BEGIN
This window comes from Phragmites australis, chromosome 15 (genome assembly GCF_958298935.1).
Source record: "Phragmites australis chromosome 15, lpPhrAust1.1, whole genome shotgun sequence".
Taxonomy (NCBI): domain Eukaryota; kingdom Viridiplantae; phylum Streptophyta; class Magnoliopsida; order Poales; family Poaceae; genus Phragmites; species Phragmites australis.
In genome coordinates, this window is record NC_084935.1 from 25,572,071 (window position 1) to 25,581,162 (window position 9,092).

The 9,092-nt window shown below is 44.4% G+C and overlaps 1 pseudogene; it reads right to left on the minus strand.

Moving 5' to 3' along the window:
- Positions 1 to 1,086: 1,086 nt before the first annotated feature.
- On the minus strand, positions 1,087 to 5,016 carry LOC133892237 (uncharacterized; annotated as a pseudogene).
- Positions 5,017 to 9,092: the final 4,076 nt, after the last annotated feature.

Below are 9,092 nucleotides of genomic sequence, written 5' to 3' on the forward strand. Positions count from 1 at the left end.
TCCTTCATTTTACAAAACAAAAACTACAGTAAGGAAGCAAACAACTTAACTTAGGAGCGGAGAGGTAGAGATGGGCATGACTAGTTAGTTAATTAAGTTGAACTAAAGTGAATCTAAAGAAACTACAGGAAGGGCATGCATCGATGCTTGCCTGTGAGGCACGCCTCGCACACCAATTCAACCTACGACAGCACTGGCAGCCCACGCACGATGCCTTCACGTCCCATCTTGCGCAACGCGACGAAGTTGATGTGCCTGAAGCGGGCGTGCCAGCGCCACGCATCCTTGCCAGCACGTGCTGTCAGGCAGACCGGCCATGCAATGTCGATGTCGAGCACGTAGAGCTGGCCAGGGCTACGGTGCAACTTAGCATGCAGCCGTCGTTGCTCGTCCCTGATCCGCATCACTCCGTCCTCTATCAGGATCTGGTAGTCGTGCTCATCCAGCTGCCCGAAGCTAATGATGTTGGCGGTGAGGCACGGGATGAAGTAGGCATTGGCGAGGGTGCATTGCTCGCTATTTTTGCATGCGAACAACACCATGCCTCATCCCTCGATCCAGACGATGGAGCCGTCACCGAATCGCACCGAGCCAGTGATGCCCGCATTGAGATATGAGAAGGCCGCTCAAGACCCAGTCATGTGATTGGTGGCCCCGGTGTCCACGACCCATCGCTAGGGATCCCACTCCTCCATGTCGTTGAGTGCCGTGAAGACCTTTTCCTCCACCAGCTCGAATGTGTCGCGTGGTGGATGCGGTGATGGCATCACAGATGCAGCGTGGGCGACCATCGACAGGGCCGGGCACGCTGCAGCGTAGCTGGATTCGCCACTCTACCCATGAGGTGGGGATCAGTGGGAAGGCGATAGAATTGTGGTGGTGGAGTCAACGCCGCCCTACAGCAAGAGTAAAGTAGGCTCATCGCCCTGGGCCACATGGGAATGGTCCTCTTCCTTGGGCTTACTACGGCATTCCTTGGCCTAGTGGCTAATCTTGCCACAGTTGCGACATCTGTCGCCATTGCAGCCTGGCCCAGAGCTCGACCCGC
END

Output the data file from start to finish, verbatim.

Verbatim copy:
This window comes from Phragmites australis, chromosome 15 (genome assembly GCF_958298935.1).
Source record: "Phragmites australis chromosome 15, lpPhrAust1.1, whole genome shotgun sequence".
Taxonomy (NCBI): domain Eukaryota; kingdom Viridiplantae; phylum Streptophyta; class Magnoliopsida; order Poales; family Poaceae; genus Phragmites; species Phragmites australis.
In genome coordinates, this window is record NC_084935.1 from 25,572,071 (window position 1) to 25,581,162 (window position 9,092).

The 9,092-nt window shown below is 44.4% G+C and overlaps 1 pseudogene; it reads right to left on the minus strand.

Moving 5' to 3' along the window:
- Positions 1 to 1,086: 1,086 nt before the first annotated feature.
- On the minus strand, positions 1,087 to 5,016 carry LOC133892237 (uncharacterized; annotated as a pseudogene).
- Positions 5,017 to 9,092: the final 4,076 nt, after the last annotated feature.

Below are 9,092 nucleotides of genomic sequence, written 5' to 3' on the forward strand. Positions count from 1 at the left end.
TCCTTCATTTTACAAAACAAAAACTACAGTAAGGAAGCAAACAACTTAACTTAGGAGCGGAGAGGTAGAGATGGGCATGACTAGTTAGTTAATTAAGTTGAACTAAAGTGAATCTAAAGAAACTACAGGAAGGGCATGCATCGATGCTTGCCTGTGAGGCACGCCTCGCACACCAATTCAACCTACGACAGCACTGGCAGCCCACGCACGATGCCTTCACGTCCCATCTTGCGCAACGCGACGAAGTTGATGTGCCTGAAGCGGGCGTGCCAGCGCCACGCATCCTTGCCAGCACGTGCTGTCAGGCAGACCGGCCATGCAATGTCGATGTCGAGCACGTAGAGCTGGCCAGGGCTACGGTGCAACTTAGCATGCAGCCGTCGTTGCTCGTCCCTGATCCGCATCACTCCGTCCTCTATCAGGATCTGGTAGTCGTGCTCATCCAGCTGCCCGAAGCTAATGATGTTGGCGGTGAGGCACGGGATGAAGTAGGCATTGGCGAGGGTGCATTGCTCGCTATTTTTGCATGCGAACAACACCATGCCTCATCCCTCGATCCAGACGATGGAGCCGTCACCGAATCGCACCGAGCCAGTGATGCCCGCATTGAGATATGAGAAGGCCGCTCAAGACCCAGTCATGTGATTGGTGGCCCCGGTGTCCACGACCCATCGCTAGGGATCCCACTCCTCCATGTCGTTGAGTGCCGTGAAGACCTTTTCCTCCACCAGCTCGAATGTGTCGCGTGGTGGATGCGGTGATGGCATCACAGATGCAGCGTGGGCGACCATCGACAGGGCCGGGCACGCTGCAGCGTAGCTGGATTCGCCACTCTACCCATGAGGTGGGGATCAGTGGGAAGGCGATAGAATTGTGGTGGTGGAGTCAACGCCGCCCTACAGCAAGAGTAAAGTAGGCTCATCGCCCTGGGCCACATGGGAATGGTCCTCTTCCTTGGGCTTACTACGGCATTCCTTGGCCTAGTGGCTAATCTTGCCACAGTTGCGACATCTGTCGCCATTGCAGCCTGGCCCAGAGCTCGACCCGC